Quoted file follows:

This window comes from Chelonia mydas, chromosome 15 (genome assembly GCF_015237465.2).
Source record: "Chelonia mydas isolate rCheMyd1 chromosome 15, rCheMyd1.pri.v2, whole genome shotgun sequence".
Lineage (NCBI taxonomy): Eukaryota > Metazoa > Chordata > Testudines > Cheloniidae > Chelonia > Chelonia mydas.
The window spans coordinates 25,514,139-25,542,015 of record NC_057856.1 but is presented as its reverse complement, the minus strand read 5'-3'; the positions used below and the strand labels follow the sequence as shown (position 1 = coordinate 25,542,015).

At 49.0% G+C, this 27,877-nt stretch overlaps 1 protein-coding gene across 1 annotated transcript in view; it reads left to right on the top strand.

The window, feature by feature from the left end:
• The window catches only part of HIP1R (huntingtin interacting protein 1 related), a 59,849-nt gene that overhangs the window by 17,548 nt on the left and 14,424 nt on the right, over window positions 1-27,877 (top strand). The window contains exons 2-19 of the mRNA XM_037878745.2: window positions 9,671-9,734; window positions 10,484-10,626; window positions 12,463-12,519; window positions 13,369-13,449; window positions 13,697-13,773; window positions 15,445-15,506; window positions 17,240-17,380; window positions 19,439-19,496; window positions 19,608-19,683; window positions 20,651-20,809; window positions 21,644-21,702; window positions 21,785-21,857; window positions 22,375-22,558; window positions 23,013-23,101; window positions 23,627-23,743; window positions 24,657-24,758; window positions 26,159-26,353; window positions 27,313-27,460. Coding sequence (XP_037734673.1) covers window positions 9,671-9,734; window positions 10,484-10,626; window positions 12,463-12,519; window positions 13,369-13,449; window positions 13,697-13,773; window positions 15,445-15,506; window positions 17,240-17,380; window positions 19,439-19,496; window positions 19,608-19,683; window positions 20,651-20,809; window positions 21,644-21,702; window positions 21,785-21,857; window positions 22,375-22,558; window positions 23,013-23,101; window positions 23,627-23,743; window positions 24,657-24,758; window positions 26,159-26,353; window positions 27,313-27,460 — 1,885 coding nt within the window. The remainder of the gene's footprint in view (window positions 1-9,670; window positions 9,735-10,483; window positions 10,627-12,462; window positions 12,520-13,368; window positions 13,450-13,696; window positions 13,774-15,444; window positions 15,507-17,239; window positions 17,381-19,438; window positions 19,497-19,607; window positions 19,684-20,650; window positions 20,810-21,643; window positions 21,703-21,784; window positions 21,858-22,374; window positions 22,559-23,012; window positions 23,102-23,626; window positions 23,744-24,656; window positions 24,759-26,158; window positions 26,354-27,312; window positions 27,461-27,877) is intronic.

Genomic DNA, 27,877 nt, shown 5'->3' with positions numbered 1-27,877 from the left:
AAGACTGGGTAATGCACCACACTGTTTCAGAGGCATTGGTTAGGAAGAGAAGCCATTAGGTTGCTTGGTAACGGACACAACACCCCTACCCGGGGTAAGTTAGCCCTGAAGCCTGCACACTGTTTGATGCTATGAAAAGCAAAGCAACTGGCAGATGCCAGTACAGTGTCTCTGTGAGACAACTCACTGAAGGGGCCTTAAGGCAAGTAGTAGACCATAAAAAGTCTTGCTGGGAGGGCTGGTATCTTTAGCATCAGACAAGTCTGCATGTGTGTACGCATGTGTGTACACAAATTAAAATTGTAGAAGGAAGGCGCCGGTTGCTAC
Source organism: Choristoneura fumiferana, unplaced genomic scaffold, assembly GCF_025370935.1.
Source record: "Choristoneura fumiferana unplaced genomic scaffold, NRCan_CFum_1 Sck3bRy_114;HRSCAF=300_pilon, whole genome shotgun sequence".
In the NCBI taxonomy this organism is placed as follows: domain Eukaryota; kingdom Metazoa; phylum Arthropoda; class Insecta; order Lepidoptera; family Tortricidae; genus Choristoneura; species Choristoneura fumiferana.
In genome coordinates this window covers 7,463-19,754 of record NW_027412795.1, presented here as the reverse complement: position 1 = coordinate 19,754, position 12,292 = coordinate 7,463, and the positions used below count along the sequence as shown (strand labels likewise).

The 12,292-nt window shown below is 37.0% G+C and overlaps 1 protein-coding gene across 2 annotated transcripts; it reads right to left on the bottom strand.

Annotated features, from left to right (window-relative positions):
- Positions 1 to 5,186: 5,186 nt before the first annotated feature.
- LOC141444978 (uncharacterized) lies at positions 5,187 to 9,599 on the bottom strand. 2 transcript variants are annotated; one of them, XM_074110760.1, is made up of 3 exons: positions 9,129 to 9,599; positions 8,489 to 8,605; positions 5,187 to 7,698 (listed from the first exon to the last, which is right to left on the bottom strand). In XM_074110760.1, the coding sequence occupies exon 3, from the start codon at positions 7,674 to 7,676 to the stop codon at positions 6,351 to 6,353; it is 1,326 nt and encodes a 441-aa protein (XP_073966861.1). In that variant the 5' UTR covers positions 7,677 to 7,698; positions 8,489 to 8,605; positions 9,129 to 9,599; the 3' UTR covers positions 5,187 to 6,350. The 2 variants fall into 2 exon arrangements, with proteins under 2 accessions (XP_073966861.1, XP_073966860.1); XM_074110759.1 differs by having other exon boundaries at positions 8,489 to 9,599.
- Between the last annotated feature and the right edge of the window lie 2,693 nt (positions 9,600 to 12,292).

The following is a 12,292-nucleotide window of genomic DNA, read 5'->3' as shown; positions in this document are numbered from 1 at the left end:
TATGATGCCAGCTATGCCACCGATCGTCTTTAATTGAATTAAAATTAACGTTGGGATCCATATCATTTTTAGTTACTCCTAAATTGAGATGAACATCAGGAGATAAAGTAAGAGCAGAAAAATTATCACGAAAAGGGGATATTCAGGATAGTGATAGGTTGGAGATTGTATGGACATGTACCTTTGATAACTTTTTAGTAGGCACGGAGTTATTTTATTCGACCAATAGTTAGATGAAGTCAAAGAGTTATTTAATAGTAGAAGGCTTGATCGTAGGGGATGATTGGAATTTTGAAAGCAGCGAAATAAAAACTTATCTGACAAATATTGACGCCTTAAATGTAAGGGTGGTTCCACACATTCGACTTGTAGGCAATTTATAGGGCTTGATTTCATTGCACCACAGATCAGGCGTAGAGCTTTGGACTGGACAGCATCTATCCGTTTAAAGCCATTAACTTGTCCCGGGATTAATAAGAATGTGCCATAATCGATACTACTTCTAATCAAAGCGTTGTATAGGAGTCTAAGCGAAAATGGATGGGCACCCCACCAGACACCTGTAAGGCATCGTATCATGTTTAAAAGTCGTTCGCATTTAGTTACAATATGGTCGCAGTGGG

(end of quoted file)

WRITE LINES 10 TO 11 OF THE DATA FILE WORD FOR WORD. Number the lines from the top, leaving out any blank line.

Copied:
Source organism: Choristoneura fumiferana, unplaced genomic scaffold, assembly GCF_025370935.1.
Source record: "Choristoneura fumiferana unplaced genomic scaffold, NRCan_CFum_1 Sck3bRy_114;HRSCAF=300_pilon, whole genome shotgun sequence".